Author's Perspective: During my recovery,I looked forward to my doctor appointments with my primary care physician because he was very supportive. However, I didn't like my appointments with my endocrinologist because he was not as supportive.
However, I realized that I had to see him on a regular basis because it was very important to get my hemoglobin A1C and blood glucose tested.
Not only is it important to schedule these appointments, but, you must take an active role in your appointments. For example, you should prepare a set of questions and notes before your appointment.
Make sure that you come prepared to your appointments and ask specific questions to get the most out of your appointments and to avoid any medical mistakes.
In this way, you'll get a lot more out of your appointments; and, if your doctor sees that you're actively involved he/she will usually take more time with you and be more patient in answering your questions.
Another way to become actively involved is to not blindly accept drugs from your doctor as the primary solution to your diabetes. Instead, ask for non-drug solutions first and explain that you would prefer not to take any drugs, if possible.
By being prepared and organized, you can actually reap the benefits of Western Medicine.
Concerning when to schedule your appointments, you should ensure that you set up the necessary doctor appointments during the calendar year as specified by your primary care physician (see chart below). If possible, try to schedule your appointments during the same time period each year.
Doctor Visits Annual Schedule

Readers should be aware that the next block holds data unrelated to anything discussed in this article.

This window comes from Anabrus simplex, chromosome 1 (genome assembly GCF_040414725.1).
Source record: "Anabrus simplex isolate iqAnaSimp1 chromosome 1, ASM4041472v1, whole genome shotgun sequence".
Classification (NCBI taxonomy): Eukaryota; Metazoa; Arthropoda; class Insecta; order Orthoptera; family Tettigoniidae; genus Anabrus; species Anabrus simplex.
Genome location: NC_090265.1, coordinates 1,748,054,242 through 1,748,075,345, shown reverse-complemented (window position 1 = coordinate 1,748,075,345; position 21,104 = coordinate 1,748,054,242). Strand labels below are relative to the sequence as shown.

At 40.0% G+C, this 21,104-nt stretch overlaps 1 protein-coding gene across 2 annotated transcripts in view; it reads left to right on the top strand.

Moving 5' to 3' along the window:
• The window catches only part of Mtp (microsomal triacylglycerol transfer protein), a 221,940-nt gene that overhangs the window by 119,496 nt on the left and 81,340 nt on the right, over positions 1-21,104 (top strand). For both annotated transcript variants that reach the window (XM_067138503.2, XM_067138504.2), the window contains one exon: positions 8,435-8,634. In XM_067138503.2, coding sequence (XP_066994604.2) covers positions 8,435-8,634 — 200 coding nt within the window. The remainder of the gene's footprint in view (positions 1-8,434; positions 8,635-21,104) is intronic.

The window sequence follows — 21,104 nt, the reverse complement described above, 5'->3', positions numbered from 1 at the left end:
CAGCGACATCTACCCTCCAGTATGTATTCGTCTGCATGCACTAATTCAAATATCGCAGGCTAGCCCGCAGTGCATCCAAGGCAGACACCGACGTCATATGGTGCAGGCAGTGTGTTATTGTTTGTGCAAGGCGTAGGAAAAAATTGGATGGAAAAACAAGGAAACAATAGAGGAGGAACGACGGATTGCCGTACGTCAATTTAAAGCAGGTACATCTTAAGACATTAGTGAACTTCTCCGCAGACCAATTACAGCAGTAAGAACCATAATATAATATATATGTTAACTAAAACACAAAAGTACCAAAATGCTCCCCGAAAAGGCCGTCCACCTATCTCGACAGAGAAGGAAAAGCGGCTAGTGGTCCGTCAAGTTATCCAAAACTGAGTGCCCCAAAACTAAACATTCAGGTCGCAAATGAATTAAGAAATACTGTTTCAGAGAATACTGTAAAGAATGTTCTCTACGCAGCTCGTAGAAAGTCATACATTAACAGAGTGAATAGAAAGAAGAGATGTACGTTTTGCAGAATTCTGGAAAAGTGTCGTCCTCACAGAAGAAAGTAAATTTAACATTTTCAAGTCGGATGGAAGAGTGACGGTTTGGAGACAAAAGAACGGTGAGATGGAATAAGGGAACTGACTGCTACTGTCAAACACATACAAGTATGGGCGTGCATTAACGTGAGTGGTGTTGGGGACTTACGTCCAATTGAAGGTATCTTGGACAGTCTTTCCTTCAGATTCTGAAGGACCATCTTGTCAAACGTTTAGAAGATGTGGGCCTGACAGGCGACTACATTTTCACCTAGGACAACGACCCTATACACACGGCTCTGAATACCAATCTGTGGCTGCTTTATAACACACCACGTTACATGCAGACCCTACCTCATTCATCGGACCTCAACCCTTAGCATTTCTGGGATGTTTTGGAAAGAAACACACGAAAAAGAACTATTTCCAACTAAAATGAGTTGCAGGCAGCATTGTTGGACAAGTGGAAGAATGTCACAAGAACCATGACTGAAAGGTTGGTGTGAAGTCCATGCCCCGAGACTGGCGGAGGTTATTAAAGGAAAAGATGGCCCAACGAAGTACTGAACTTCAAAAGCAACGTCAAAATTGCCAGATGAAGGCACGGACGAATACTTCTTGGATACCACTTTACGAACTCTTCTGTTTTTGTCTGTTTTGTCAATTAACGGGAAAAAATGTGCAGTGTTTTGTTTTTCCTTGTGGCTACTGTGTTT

The following is a list of the key doctor visits that you should complete during the year:
- Primary Care Physician
- Dietitian/Health Coach
You should visit your primary care physician and/or endocrinologist on a regular basis to review your progress, your blood glucose readings, corrective actions, and other notes – at least until you have your blood glucose level under control.
Depending on your health needs and your health goals, you should get a complete physical and set of blood work every 6 to 12 months to identify any trends that may be getting overlooked, especially if you’re not making any significant improvements.
Concerning your feet, you should always clean and inspect them daily. Record any abnormalities to discuss with your physician at your next visit. Keep your feet clean and moist; and wear cotton socks for better absorbency.
Concerning your teeth/gums, you should always check them for any bleeding that doesn’t stop, and, notify your dentist and primary care physician immediately. Gum disease can increase internal inflammation and increase the risk of cardiovascular disease.
Depending on your health needs and your health goals, other members of your diabetes care team may include one or more of the following: cardiologist, neurologist, nephrologist, physiotherapist, naturopathic doctor, or psychiatrist.